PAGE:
03 Mar 2022
A new calculation suggests London needs almost 85,000 new private rented homes a year to meet its housing needs.
And it adds to the evidence that rent controls, as advocated by London Mayor Sadiq Khan, would drive out landlords just as the capital needs more.
The 85,000 figure comes in a report, authored by economics consultancy Capital Economics and commissioned by the National Residential Landlords Association, and is based on government targets which state that 340,000 homes a year must be built across the UK by the middle of this decade to meet future demand.
Capital Economics says if owner occupied and social rented homes in the UK continue at their 10 year average rate of growth, private rented sector supply would have to increase by 227,000 properties per year to meet government targets.
Growth on this level is also needed if supply is to meet the needs of an anticipated 1.8m new households over the next decade.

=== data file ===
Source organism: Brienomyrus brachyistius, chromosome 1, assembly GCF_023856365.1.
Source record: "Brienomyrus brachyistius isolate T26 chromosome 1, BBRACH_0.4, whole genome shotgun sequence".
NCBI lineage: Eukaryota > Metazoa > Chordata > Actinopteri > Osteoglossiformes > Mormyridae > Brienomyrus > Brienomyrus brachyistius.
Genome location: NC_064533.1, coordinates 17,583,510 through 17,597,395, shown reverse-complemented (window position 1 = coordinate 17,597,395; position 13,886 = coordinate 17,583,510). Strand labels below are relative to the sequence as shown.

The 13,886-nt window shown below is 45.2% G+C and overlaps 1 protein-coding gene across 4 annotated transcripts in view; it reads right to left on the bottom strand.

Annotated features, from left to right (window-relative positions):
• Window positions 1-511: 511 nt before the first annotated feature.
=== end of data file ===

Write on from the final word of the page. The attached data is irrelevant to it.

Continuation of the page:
In the case of London, the capital would require approximately 83,000 new rental properties a year over the next decade.
Ironically the assessment comes as government figures show that the supply of private rented housing in London has fallen by 85,000 over the past five years.
Capital Economics sets out how, in order to meet targets for housing supply, the Treasury needs to encourage investment in the sector.
Greater investment would, it argues, support the provision of new housing in a number of ways. This includes, increasing the rate of new builds and switching commercial property to residential use. Likewise, the report points to the contribution the sector can make in moving stock from short term to long term lets and bringing empty homes back into use.
NRLA chief executive Ben Beadle says: “As the demand for private rental properties picks up following the pandemic, renters across the capital will struggle to find the homes they need and want.
“For all the efforts to support homeownership, the private rented sector has a vital role to play in housing so many Londoners.
“Today’s analysis demonstrates the folly of the mayor’s calls for rent controls in the capital, a policy which would serve only to freeze investment in the very homes renters need.”
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